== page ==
Assignments of Contract – The Basics


Most contracts permit an assignment if the other party to the contract approves the assignment.

Many contracts require the other side to approve your assignment of the contract before they will approve it. If the assignment is “reasonable,” meaning that the assignment won’t jeopardize payment, performance and the security of the other party or increase the other party’s risks of a default, most parties will accept it… but not always.

If your contract requires another’s consent, it’s a good idea to get that consent in writing before you commit yourself to a contract assignment.

The downside of assigning a contract is that you may remain responsible for the performance of the contract, if the person to whom you’re assigning the contract (called the “assignee”) breaches the contract.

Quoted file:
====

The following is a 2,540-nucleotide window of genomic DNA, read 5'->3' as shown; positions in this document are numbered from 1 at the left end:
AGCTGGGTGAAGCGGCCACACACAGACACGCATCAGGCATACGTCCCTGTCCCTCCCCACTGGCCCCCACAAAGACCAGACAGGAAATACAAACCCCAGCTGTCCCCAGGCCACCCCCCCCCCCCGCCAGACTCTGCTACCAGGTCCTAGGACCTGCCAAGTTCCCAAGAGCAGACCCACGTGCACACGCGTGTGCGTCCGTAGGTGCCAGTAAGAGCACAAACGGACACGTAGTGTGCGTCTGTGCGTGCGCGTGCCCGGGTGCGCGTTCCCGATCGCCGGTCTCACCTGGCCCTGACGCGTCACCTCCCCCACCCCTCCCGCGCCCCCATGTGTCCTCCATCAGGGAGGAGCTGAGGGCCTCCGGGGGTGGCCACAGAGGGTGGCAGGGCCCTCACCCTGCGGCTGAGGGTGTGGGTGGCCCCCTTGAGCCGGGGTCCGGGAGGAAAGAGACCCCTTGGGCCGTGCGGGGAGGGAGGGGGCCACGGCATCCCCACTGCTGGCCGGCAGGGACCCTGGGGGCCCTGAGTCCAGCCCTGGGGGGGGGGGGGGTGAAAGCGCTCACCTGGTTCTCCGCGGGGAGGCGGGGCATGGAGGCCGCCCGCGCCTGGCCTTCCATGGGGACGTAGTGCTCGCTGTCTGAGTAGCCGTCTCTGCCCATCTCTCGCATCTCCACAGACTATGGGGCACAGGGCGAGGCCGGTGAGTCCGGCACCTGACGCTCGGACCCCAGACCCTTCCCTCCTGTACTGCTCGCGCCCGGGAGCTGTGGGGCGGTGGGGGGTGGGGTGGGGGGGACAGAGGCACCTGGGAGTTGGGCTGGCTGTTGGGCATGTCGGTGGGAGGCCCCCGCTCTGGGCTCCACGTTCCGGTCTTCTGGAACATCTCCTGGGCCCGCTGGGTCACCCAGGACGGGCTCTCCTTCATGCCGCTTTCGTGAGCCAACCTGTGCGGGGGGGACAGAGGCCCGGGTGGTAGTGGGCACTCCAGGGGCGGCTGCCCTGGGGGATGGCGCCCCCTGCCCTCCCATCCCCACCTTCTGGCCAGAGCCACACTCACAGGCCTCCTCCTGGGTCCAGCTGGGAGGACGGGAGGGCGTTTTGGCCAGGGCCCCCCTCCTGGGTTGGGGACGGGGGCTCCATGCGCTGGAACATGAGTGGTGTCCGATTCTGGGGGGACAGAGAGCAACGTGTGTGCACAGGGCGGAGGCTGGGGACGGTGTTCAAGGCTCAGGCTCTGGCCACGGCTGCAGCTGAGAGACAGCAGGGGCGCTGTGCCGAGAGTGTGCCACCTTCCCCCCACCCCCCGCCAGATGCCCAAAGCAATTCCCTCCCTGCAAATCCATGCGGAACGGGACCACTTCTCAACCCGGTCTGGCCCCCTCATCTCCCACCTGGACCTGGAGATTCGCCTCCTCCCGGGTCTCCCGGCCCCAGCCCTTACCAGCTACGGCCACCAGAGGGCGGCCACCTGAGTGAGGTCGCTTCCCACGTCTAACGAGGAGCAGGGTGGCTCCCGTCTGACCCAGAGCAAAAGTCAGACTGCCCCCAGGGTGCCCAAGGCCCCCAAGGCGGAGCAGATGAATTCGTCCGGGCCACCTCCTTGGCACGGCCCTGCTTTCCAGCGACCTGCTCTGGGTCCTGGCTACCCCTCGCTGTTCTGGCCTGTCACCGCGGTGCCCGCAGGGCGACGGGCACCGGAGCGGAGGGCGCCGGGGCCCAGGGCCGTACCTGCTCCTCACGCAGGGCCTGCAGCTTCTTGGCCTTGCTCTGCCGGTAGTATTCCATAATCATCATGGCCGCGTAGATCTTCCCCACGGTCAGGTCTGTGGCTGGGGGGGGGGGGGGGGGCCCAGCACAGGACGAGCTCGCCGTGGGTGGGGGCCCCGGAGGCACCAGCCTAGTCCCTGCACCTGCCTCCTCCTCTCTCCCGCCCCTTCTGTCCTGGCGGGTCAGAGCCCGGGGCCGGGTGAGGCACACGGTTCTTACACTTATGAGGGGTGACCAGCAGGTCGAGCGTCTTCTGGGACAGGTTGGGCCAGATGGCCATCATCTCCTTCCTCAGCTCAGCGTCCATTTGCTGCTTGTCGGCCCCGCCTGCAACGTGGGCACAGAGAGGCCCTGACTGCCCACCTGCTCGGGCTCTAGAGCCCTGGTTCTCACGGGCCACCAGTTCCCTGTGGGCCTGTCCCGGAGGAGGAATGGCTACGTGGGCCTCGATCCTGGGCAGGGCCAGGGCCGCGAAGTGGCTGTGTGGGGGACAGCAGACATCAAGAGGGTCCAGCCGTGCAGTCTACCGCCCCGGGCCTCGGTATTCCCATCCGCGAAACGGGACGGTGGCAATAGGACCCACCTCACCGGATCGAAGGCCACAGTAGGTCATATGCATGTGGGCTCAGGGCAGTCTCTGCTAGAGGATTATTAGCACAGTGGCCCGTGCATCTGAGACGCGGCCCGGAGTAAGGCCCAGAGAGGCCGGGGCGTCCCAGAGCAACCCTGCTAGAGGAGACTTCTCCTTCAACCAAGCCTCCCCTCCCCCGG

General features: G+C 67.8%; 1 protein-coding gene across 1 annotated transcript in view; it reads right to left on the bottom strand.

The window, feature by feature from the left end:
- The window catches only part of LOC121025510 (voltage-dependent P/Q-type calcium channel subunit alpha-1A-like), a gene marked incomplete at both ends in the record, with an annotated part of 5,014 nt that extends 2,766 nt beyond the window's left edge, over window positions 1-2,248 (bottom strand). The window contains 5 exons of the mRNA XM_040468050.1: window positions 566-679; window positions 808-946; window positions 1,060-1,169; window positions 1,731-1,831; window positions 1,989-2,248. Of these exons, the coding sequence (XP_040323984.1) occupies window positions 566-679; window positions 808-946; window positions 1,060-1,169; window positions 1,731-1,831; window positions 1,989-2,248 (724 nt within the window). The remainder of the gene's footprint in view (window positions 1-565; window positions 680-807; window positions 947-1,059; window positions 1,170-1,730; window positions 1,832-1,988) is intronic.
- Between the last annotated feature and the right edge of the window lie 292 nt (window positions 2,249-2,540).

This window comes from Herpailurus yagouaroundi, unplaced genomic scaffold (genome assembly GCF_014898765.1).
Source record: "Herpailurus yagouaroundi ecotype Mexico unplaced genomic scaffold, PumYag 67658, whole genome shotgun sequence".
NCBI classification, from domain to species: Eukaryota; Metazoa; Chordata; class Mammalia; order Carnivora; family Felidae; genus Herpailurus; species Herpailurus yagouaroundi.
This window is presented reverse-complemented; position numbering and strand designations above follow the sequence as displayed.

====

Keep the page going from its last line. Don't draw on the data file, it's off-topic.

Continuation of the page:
The best approach to take when you’re assigning a contract to another is to make a written assignment agreement. Fredrick P. Niemann, Esq. can help you draft an agreement tailored to your specific circumstances, with language that clearly spells out everyone’s responsibilities and rights.

Fredrick P. Niemann Esq.

That way, you’re less likely to be left holding the contract “bag” if the assignee doesn’t live up to his or her contract obligations.

You can reach Fredrick P. Niemann toll-free at (855) 376-5291 or email him at if you have questions on assigning a NJ contract. He genuinely welcomes your inquiries and has decades of real world business experience to offer you.






Written by Fredrick P. Niemann, Esq. of Hanlon Niemann & Wright, a Monmouth County New Jersey Contract Attorney